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Structure of a gravitational wave?

  1. Sep 19, 2010 #1
    Questions concerning GW's are very common on PF,
    but I think I have a new question on the concept.

    Maxwell explains that EM waves(photons) propagate
    in space due to a relationship between the sinusoidal
    representations of the electric and magnetic fields
    of the wave. Namely that these two sinusoids are
    orthogonal and 90 degrees out of phase (if memory
    serves). Kind of a push-pull relationship. IE, if these
    components are not present there is no propagation
    of the EM wave into space.

    My question is that if EM waves are analogous to
    to Gravitational Waves, what would be the orthogonal
    components that would force the GW's to radiate
    according to Maxwell's explanation of EM waves?

    Without orthogonal components would not the GW
    be stationary?
  2. jcsd
  3. Sep 19, 2010 #2
    You may like to read about http://arxiv.org/abs/0908.1326" [Broken] - in section 2 it is explained how for weak fields gravity can be treated, in some respect, in a similar way as electromagnetism.
    Last edited by a moderator: May 4, 2017
  4. Sep 19, 2010 #3


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    Gold Member

    They're in phase.

    The analogy isn't as close as you're thinking; in a gravitational wave there are not two different fields that are orthogonal to one another. The wave equation of GR is the Einstein field equations, which don't have the same structure as Maxwell's equations. There is something somewhat similar to the "push-pull" in GR, which is that contraction along one transverse axis requires expansion along the other transverse axis axis; this is because the Einstein field equations in vacuum are basically statements of conservation of the volume of a cloud of test particles.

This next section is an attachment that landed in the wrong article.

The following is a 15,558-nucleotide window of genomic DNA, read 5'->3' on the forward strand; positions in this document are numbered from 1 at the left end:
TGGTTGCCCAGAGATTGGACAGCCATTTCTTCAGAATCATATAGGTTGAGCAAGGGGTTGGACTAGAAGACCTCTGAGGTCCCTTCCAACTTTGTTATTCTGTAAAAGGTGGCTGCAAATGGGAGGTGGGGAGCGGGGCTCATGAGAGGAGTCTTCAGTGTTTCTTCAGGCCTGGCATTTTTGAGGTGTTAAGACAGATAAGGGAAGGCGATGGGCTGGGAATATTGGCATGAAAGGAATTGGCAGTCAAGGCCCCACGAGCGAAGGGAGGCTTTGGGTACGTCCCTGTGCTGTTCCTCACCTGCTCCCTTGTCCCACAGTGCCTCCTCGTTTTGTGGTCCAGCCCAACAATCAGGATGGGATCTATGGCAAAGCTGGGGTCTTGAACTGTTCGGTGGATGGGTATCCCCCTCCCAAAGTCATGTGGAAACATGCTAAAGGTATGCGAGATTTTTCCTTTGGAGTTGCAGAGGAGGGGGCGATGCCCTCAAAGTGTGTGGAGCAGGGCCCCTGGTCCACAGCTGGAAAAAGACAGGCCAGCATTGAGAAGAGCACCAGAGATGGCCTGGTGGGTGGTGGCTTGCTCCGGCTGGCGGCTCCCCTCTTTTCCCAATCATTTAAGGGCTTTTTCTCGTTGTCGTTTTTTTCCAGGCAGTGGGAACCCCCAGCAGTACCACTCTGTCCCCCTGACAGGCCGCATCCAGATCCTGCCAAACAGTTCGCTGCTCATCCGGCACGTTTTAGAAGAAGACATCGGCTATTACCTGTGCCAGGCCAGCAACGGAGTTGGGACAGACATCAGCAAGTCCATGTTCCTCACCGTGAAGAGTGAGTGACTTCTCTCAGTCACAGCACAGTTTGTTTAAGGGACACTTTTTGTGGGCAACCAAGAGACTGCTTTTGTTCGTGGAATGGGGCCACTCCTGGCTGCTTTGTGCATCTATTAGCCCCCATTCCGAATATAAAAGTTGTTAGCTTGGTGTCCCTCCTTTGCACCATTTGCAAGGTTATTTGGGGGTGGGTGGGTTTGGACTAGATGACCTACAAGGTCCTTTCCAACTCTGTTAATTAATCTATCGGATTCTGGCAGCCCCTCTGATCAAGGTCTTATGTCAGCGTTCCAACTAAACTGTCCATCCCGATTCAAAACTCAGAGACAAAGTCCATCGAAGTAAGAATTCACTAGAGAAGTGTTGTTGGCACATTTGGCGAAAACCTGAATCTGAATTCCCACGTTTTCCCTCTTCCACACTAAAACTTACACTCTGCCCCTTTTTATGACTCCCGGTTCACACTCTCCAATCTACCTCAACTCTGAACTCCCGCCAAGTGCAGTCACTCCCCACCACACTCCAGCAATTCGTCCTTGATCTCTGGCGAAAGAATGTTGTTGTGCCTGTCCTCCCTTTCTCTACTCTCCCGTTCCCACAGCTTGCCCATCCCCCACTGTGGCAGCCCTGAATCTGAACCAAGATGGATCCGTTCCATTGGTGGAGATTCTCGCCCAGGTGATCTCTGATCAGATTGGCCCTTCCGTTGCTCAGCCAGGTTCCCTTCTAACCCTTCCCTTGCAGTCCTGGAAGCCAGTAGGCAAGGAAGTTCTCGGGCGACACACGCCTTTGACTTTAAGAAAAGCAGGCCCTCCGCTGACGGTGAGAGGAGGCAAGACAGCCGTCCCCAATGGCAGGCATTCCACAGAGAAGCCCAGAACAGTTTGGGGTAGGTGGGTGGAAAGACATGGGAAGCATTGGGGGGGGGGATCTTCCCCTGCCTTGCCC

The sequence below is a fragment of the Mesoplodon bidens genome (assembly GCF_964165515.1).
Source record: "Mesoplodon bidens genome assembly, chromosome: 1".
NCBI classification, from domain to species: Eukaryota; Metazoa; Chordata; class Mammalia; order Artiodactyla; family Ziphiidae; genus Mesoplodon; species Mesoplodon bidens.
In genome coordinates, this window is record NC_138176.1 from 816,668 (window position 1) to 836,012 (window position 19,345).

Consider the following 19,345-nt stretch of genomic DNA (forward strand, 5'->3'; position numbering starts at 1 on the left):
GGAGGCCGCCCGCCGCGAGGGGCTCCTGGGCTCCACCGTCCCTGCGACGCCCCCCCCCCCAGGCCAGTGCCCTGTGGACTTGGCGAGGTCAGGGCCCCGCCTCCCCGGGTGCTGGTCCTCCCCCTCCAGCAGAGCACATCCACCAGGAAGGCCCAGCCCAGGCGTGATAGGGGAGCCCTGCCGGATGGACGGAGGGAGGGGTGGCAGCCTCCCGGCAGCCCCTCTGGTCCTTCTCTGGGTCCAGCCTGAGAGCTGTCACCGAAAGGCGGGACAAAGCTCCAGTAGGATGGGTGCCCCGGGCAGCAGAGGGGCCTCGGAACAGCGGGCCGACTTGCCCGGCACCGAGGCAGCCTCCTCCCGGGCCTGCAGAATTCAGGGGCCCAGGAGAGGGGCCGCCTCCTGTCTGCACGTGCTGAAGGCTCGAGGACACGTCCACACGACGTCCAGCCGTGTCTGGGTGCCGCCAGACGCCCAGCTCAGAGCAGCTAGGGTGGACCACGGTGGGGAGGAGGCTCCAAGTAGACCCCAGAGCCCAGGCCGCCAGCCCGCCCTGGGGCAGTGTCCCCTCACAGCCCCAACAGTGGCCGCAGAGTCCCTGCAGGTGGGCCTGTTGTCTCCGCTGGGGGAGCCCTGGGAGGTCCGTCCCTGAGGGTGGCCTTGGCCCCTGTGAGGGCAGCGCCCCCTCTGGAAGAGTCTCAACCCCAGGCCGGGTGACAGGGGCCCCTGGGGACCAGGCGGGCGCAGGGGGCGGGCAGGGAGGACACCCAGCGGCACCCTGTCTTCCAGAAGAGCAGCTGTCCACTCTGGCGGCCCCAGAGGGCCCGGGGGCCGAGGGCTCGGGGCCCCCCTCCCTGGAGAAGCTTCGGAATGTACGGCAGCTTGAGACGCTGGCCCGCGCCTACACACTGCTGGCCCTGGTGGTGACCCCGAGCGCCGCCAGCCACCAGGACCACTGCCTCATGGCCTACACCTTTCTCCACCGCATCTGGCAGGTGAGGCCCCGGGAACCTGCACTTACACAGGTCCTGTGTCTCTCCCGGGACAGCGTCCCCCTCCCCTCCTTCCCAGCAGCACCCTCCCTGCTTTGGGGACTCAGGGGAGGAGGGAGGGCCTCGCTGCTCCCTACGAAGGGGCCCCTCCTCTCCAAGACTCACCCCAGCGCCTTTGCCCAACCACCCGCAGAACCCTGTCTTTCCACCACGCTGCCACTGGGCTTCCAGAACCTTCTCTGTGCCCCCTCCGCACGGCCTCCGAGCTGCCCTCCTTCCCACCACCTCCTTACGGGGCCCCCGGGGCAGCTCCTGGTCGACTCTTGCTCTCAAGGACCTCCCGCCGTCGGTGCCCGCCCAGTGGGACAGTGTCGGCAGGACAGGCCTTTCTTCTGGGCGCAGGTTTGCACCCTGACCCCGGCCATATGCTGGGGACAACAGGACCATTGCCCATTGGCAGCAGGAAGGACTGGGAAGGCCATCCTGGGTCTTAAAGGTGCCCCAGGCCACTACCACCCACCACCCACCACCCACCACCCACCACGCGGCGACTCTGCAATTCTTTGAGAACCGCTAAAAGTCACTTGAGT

One thing that is similar about the two is that in both cases, the vibrations are transverse. (In the case of gravitational waves, this is only strictly true in the far-field limit.) In the GR case, this is because a purely longitudinal plane wave propagating along the x axis would be equivalent to a change of coordinates [itex]x \rightarrow x'(x,t)[/itex], which can't mean anything in GR because GR is completely invariant under any smooth change of coordinates.

    One way to see that GR can't be strictly analogous to EM is that in the EM case you have two planes of polarization, like | and -, whereas in the GR case you have polarizations that look like + and x.

    [EDIT] Arkajad makes a good point about the analogy in the weak-field case.
    Last edited: Sep 19, 2010
  5. Sep 19, 2010 #4
    Thanks for pointing out that E & B are in phase for EM waves. What I had hoped,
    was that for GW's the orthogonal fields would be gravity and momentum. Thanks
    for the eye-opener.
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